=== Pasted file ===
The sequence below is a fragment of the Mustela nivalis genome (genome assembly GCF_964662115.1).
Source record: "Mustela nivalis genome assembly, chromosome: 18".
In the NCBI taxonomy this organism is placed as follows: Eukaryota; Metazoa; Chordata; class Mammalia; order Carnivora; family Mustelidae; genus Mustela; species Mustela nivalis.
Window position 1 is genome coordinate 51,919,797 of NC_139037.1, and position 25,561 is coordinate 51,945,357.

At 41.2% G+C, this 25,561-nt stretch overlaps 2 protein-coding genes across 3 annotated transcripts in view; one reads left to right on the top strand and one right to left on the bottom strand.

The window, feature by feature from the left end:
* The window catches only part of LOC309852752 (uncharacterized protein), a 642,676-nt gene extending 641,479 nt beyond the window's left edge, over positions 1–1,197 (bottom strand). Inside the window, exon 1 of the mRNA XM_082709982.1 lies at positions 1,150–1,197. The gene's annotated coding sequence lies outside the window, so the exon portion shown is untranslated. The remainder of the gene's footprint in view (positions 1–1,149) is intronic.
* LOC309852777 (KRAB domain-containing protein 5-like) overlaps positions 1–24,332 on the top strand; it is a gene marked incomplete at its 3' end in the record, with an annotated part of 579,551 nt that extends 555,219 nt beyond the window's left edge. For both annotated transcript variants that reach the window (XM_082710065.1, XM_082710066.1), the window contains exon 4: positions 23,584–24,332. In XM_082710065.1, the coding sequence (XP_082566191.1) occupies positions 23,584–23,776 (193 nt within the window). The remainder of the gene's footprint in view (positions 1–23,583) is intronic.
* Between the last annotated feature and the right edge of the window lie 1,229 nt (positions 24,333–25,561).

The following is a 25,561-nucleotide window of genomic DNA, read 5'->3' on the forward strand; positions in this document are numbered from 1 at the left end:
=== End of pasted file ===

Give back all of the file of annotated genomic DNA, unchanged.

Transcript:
The sequence below is a fragment of the Mustela nivalis genome (genome assembly GCF_964662115.1).
Source record: "Mustela nivalis genome assembly, chromosome: 18".
In the NCBI taxonomy this organism is placed as follows: Eukaryota; Metazoa; Chordata; class Mammalia; order Carnivora; family Mustelidae; genus Mustela; species Mustela nivalis.
Window position 1 is genome coordinate 51,919,797 of NC_139037.1, and position 25,561 is coordinate 51,945,357.

At 41.2% G+C, this 25,561-nt stretch overlaps 2 protein-coding genes across 3 annotated transcripts in view; one reads left to right on the top strand and one right to left on the bottom strand.

The window, feature by feature from the left end:
* The window catches only part of LOC309852752 (uncharacterized protein), a 642,676-nt gene extending 641,479 nt beyond the window's left edge, over positions 1–1,197 (bottom strand). Inside the window, exon 1 of the mRNA XM_082709982.1 lies at positions 1,150–1,197. The gene's annotated coding sequence lies outside the window, so the exon portion shown is untranslated. The remainder of the gene's footprint in view (positions 1–1,149) is intronic.
* LOC309852777 (KRAB domain-containing protein 5-like) overlaps positions 1–24,332 on the top strand; it is a gene marked incomplete at its 3' end in the record, with an annotated part of 579,551 nt that extends 555,219 nt beyond the window's left edge. For both annotated transcript variants that reach the window (XM_082710065.1, XM_082710066.1), the window contains exon 4: positions 23,584–24,332. In XM_082710065.1, the coding sequence (XP_082566191.1) occupies positions 23,584–23,776 (193 nt within the window). The remainder of the gene's footprint in view (positions 1–23,583) is intronic.
* Between the last annotated feature and the right edge of the window lie 1,229 nt (positions 24,333–25,561).

The following is a 25,561-nucleotide window of genomic DNA, read 5'->3' on the forward strand; positions in this document are numbered from 1 at the left end: